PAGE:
Category Archives: The Appalachian Trail

The Appalachian Trail Eleventh Essential – Coffee!

coffee Let me be clear: no coffee – no hike!  Over and beyond the “Ten Essentials” of backpacking, there is an Eleventh Essential — coffee.  There may be a Twelfth, but that’s a post for another day.

Instants have come and gone, though I think Trader Joe’s Columbian instant would do in a pinch.  I’ve tried funnels and gadgets of various sorts.  I will not take an espresso maker; too much to fidget with.

A few years ago I found a lightweight, convenient method of taking fresh-ground coffee on the trail and brewing it with as little fanfare and difficulty as possible.

Enter – the coffee sock.  No, it’s not a “recycled” tube sock (ack!)  It’s a wooden handled gadget with a muslin “basket” which holds grounds through which hot water if poured.  Quick on the brew, good on the palate.  I can amp the coffee with as many grounds as I like and cleanup is a simple rinse.  Occasionally I will use some soap and water to wash out the oils which accumulate.

Viola!  Easy, fast, and most of all – effective!


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Filed under Adventure, Appalachian Trail, Backpacking, Camping, coffee, Food, Hiking, outdoors, The Appalachian Trail

The 2,000-mile barrier

hiker-1149898_1920There is something which stands in the way of an Appalachian Trail backpacker and success. Something that makes even the day-hiker hesitant to head out the door into the wild.

Vast and dominant, it looms over the beauty which beckons the heart and soul, daring the brave who wish to enter the sanctuary of wood and stream, glen and crag.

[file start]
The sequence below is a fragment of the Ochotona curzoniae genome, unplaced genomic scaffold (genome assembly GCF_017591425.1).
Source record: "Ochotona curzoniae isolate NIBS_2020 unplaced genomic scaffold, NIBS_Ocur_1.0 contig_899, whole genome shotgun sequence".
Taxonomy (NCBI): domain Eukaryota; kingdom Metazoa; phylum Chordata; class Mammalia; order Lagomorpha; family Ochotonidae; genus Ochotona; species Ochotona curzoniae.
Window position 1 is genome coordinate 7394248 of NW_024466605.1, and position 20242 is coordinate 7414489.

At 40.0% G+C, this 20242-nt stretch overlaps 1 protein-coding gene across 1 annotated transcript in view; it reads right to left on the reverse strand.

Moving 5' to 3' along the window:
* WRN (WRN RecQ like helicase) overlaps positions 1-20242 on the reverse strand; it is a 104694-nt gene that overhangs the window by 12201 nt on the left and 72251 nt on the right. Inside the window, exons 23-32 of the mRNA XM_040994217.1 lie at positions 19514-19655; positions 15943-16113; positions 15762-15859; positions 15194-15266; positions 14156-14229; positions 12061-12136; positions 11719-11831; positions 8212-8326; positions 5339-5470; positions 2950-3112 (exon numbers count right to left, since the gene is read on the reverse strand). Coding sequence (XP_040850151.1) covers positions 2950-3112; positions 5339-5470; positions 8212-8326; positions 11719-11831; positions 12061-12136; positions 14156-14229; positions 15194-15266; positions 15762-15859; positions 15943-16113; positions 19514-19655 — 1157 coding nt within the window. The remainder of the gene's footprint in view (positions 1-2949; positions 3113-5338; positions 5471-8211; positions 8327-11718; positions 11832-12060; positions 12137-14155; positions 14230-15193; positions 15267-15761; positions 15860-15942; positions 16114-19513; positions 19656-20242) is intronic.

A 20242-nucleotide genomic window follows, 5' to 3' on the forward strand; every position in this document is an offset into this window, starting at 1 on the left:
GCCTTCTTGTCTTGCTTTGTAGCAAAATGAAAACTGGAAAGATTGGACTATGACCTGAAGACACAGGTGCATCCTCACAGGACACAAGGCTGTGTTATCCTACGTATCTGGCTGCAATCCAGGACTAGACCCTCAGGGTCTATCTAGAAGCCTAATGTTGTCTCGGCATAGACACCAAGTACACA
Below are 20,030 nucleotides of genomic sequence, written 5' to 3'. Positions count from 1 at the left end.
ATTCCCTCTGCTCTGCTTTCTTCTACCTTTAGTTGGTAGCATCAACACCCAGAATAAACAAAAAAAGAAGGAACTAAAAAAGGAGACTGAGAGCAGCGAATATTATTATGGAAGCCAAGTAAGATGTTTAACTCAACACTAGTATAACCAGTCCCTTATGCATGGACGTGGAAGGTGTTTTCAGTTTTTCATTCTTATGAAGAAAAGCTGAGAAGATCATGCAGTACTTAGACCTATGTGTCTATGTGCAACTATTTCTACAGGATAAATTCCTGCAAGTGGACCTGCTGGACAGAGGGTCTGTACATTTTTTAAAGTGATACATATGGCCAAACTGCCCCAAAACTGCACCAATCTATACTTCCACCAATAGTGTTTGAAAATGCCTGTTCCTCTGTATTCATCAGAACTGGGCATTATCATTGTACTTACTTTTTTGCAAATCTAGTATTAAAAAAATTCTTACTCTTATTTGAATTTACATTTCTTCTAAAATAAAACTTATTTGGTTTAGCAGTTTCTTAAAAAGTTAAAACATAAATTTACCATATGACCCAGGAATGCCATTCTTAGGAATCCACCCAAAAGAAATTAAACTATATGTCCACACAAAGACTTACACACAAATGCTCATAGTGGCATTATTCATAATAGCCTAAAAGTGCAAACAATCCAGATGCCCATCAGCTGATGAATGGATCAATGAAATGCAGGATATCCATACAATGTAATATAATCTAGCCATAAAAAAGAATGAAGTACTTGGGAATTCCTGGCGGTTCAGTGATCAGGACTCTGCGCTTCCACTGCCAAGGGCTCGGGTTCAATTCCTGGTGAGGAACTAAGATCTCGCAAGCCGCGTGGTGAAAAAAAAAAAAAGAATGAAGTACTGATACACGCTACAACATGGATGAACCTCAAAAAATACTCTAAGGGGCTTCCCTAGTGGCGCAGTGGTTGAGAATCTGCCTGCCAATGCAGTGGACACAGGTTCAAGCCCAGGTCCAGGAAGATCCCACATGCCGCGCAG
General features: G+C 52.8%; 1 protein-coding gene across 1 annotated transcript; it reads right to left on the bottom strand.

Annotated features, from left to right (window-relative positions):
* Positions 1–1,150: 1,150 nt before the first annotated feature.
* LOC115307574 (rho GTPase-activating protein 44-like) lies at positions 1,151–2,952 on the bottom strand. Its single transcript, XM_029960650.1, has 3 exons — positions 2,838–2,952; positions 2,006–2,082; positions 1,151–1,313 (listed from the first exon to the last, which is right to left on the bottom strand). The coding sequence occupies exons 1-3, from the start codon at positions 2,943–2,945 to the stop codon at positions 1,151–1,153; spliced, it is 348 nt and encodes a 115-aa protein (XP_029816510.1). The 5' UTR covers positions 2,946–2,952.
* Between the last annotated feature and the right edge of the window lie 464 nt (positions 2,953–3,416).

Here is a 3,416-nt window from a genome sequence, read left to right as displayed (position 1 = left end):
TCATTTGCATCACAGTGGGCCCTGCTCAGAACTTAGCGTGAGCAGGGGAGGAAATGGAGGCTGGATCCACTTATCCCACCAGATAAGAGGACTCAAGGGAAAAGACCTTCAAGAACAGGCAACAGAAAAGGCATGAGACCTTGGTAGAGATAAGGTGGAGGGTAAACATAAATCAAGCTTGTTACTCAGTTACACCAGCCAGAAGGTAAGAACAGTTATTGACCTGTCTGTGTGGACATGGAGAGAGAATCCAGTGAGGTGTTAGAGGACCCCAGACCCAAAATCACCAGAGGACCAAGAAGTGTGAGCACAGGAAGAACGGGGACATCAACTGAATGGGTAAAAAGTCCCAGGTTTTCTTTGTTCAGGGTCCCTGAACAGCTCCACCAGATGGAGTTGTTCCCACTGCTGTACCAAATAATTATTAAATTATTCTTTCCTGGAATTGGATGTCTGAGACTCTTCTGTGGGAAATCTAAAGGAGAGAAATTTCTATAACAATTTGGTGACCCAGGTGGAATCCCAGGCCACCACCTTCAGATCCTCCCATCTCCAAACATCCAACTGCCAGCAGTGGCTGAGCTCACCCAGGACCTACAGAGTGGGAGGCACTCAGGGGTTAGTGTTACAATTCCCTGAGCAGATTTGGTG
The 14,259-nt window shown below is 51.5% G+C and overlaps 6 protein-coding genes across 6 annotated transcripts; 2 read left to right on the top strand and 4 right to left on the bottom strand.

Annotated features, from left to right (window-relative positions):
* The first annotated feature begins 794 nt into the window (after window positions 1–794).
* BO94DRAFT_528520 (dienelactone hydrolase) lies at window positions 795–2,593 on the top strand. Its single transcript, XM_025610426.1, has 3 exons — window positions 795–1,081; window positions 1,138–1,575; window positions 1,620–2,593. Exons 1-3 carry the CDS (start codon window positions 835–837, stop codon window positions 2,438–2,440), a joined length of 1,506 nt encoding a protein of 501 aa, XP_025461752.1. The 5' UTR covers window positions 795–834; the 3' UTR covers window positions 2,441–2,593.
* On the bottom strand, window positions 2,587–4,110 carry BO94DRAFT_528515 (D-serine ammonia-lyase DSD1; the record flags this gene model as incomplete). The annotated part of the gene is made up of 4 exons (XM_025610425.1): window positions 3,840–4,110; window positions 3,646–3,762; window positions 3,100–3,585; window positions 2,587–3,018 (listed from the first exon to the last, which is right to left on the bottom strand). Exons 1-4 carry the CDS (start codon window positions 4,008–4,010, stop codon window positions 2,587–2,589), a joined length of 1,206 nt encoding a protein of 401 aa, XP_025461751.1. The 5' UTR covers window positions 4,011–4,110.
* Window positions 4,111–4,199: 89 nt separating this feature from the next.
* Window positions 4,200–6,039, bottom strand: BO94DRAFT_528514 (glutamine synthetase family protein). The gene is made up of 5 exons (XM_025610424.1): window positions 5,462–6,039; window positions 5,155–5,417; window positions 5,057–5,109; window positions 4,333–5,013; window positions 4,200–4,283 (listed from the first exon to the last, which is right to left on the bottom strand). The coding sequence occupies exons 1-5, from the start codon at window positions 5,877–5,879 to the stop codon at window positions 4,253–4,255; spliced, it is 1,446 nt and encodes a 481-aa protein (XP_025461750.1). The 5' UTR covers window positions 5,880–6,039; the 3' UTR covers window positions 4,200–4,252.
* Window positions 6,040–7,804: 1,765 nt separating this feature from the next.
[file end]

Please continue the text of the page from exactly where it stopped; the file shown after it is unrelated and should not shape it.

There is something which intimidates and defeats, which cripples and discourages. Even the seasoned backpacker who is armed with profound skill might in a moment collapse into discouraged retreat. Rather than forge into the green, they will pack up and head for home, tail between their legs. Rather than return to the world with wondrous stories and rich memories, they bear the shame of having given up to a simple and pervasive enemy which will haunt them for their lack of fortitude.

Countless expeditions and numerous souls who might otherwise push hesitancy aside lose all sense and intention when faced with this one, single, seemingly-mighty barrier.

wrangell-1721526_1920Should you be among those with the will and ability to endure this demon, you will find it accompanies you the entire length of your woodland sojourn. It will gawk at you across the fireside and pester you as you walk the miles.

Nevertheless, this creature which plagues the wilderness is deserving of existence. For it is the guardian and force which prevents lesser prepared travelers from crossing the boundary into the mystic mist of remote lands.